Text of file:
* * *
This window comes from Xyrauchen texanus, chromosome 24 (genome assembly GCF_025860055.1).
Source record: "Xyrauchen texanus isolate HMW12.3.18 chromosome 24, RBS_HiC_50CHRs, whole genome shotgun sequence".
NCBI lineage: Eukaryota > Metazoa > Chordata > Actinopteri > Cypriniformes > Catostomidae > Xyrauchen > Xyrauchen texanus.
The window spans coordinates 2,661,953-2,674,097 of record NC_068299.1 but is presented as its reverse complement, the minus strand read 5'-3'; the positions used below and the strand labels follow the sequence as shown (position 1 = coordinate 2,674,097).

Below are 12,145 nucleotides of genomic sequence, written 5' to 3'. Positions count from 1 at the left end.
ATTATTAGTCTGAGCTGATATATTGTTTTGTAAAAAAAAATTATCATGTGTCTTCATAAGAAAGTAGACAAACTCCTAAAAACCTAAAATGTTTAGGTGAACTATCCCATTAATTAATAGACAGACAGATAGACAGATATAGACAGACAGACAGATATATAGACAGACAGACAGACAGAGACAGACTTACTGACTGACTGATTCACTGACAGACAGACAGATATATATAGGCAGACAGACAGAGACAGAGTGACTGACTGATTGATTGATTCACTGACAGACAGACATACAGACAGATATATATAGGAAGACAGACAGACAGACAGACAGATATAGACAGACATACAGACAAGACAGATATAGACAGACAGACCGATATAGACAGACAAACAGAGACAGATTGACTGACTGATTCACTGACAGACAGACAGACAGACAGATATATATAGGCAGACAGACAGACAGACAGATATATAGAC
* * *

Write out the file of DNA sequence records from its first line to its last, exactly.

This window comes from Xyrauchen texanus, chromosome 24 (genome assembly GCF_025860055.1).
Source record: "Xyrauchen texanus isolate HMW12.3.18 chromosome 24, RBS_HiC_50CHRs, whole genome shotgun sequence".
NCBI lineage: Eukaryota > Metazoa > Chordata > Actinopteri > Cypriniformes > Catostomidae > Xyrauchen > Xyrauchen texanus.
The window spans coordinates 2,661,953-2,674,097 of record NC_068299.1 but is presented as its reverse complement, the minus strand read 5'-3'; the positions used below and the strand labels follow the sequence as shown (position 1 = coordinate 2,674,097).

Below are 12,145 nucleotides of genomic sequence, written 5' to 3'. Positions count from 1 at the left end.
ATTATTAGTCTGAGCTGATATATTGTTTTGTAAAAAAAAATTATCATGTGTCTTCATAAGAAAGTAGACAAACTCCTAAAAACCTAAAATGTTTAGGTGAACTATCCCATTAATTAATAGACAGACAGATAGACAGATATAGACAGACAGACAGATATATAGACAGACAGACAGACAGAGACAGACTTACTGACTGACTGATTCACTGACAGACAGACAGATATATATAGGCAGACAGACAGAGACAGAGTGACTGACTGATTGATTGATTCACTGACAGACAGACATACAGACAGATATATATAGGAAGACAGACAGACAGACAGACAGATATAGACAGACATACAGACAAGACAGATATAGACAGACAGACCGATATAGACAGACAAACAGAGACAGATTGACTGACTGATTCACTGACAGACAGACAGACAGACAGATATATATAGGCAGACAGACAGACAGACAGATATATAGAC